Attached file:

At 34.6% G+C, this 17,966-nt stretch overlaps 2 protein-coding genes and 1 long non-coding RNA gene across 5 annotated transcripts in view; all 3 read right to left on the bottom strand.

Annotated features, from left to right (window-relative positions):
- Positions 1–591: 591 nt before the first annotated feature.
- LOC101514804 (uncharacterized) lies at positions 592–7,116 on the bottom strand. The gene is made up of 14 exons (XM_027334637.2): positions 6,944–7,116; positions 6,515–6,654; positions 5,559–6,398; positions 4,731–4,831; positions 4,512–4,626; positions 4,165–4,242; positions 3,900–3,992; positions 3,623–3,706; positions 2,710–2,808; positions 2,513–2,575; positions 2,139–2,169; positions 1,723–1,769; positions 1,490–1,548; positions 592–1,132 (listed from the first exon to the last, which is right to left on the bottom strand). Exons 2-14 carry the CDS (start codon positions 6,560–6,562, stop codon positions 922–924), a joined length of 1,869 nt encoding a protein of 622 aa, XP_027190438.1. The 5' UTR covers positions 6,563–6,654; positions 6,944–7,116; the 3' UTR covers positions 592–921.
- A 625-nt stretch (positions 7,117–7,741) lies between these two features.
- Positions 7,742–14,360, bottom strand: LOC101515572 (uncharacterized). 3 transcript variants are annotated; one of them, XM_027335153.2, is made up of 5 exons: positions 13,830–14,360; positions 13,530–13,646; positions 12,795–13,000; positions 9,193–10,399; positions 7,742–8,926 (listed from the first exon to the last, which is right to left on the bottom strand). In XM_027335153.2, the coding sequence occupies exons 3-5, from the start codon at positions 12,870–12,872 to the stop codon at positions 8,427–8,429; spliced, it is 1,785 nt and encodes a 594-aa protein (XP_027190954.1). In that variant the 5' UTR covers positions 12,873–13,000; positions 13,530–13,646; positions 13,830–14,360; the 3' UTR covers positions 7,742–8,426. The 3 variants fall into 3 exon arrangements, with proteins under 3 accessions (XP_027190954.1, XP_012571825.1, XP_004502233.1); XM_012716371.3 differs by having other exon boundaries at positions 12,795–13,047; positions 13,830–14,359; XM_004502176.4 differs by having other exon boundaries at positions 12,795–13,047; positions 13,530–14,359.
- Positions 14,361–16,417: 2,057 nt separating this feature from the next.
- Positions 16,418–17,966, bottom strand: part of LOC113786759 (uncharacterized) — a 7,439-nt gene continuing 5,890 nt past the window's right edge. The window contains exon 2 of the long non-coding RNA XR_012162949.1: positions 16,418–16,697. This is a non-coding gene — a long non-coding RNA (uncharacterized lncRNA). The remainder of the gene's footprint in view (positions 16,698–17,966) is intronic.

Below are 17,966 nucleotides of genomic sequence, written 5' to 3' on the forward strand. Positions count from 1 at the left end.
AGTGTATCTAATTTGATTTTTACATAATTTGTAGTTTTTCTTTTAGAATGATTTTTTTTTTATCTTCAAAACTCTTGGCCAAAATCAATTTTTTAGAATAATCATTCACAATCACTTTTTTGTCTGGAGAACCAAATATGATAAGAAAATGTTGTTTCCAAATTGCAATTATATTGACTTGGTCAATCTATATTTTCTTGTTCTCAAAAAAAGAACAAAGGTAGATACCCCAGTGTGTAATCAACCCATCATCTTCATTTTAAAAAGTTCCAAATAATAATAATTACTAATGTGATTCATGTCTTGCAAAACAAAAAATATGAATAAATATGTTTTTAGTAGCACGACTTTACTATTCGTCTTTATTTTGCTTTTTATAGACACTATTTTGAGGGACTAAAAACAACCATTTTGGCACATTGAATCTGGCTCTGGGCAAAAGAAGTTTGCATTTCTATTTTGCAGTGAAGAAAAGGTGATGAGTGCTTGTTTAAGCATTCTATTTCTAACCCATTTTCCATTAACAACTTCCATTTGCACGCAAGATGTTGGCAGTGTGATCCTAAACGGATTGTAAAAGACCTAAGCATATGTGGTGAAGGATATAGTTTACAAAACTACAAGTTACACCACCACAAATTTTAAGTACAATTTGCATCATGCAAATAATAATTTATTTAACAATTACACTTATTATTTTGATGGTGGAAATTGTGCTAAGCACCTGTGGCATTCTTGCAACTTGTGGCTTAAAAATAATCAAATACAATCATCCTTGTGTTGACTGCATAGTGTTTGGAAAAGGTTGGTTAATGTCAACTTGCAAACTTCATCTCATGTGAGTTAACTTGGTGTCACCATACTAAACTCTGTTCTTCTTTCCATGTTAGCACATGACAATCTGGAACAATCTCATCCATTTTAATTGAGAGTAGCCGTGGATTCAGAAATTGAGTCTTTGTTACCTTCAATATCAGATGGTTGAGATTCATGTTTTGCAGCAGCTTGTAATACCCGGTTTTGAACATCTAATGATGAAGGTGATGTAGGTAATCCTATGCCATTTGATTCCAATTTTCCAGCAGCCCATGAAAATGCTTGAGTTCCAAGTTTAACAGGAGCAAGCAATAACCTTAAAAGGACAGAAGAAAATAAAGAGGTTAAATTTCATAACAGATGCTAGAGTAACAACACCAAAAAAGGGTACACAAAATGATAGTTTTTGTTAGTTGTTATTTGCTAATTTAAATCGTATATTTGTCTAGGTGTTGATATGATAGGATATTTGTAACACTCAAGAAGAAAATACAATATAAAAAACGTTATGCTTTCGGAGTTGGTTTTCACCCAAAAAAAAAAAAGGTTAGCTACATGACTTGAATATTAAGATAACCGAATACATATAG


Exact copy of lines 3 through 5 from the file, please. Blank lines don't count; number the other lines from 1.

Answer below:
- Positions 1–591: 591 nt before the first annotated feature.
- LOC101514804 (uncharacterized) lies at positions 592–7,116 on the bottom strand. The gene is made up of 14 exons (XM_027334637.2): positions 6,944–7,116; positions 6,515–6,654; positions 5,559–6,398; positions 4,731–4,831; positions 4,512–4,626; positions 4,165–4,242; positions 3,900–3,992; positions 3,623–3,706; positions 2,710–2,808; positions 2,513–2,575; positions 2,139–2,169; positions 1,723–1,769; positions 1,490–1,548; positions 592–1,132 (listed from the first exon to the last, which is right to left on the bottom strand). Exons 2-14 carry the CDS (start codon positions 6,560–6,562, stop codon positions 922–924), a joined length of 1,869 nt encoding a protein of 622 aa, XP_027190438.1. The 5' UTR covers positions 6,563–6,654; positions 6,944–7,116; the 3' UTR covers positions 592–921.
- A 625-nt stretch (positions 7,117–7,741) lies between these two features.